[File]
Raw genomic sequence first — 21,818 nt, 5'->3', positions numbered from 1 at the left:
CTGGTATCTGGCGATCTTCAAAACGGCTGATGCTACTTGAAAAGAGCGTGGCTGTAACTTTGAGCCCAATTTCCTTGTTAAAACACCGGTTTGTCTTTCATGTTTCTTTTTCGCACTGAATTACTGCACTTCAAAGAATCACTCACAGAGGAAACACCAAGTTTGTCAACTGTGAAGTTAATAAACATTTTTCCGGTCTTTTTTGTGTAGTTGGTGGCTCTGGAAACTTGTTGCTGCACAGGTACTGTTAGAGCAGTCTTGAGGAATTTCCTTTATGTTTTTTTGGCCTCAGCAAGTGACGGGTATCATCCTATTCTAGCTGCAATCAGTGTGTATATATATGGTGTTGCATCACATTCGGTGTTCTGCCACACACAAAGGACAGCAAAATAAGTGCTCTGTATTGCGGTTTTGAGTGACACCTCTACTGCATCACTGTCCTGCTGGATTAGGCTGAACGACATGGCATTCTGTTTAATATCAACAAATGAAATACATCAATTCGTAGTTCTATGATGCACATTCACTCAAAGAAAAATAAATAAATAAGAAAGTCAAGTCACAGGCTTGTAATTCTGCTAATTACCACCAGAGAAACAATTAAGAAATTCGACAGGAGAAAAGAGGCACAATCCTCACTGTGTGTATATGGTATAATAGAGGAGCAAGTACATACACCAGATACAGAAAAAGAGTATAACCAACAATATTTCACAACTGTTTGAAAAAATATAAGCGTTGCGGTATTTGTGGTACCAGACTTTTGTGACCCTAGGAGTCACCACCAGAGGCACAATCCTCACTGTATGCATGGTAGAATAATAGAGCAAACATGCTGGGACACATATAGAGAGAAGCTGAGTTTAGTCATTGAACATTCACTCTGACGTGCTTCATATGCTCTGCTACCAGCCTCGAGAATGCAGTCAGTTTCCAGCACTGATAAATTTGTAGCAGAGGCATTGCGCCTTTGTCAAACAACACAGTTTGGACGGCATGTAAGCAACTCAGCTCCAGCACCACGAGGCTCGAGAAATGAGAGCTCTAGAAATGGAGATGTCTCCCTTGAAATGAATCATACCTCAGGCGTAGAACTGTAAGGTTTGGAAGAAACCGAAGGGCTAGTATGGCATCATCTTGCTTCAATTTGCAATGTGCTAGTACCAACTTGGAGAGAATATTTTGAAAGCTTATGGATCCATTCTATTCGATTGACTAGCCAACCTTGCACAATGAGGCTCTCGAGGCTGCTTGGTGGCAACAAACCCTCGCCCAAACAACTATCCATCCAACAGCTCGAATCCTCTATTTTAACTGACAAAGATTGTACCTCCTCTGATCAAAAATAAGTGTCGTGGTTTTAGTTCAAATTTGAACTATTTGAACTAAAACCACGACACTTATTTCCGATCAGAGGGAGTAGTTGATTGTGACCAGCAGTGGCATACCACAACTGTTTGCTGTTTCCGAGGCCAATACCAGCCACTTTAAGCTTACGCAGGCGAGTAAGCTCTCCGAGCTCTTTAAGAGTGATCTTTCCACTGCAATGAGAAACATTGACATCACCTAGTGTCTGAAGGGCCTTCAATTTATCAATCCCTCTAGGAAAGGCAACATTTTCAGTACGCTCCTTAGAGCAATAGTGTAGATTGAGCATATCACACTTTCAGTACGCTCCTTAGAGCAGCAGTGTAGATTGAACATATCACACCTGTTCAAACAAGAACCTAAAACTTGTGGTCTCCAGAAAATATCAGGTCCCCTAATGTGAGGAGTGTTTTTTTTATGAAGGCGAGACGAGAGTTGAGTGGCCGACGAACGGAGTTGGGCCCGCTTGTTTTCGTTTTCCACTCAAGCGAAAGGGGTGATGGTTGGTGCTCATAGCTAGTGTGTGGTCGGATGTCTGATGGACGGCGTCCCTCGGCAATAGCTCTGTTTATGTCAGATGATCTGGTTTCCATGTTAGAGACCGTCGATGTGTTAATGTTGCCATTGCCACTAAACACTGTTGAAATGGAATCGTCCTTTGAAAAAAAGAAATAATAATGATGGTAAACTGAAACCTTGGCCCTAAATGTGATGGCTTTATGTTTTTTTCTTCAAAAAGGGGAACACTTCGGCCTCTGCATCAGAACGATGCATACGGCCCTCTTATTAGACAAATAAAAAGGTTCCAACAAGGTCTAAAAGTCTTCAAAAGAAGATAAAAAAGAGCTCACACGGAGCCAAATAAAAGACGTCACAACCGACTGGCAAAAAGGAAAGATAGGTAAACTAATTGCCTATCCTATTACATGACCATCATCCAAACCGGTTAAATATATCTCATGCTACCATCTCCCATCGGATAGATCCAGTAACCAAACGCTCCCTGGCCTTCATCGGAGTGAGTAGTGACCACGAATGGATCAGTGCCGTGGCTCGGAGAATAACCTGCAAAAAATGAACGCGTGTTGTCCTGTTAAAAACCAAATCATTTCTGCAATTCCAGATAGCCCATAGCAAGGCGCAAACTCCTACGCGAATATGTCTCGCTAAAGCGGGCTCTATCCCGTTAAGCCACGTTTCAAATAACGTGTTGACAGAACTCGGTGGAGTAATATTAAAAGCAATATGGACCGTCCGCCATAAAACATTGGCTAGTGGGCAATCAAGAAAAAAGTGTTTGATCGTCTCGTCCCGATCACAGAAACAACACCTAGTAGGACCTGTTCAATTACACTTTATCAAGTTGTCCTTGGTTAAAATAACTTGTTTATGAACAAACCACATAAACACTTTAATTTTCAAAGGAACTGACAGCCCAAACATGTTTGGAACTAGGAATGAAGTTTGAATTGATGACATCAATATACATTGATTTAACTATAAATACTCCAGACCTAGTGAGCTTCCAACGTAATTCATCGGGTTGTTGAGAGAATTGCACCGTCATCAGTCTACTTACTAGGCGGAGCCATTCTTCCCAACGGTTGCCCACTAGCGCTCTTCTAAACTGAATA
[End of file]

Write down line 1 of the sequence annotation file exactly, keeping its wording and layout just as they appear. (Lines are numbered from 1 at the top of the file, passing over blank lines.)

Raw genomic sequence first — 21,818 nt, 5'->3', positions numbered from 1 at the left: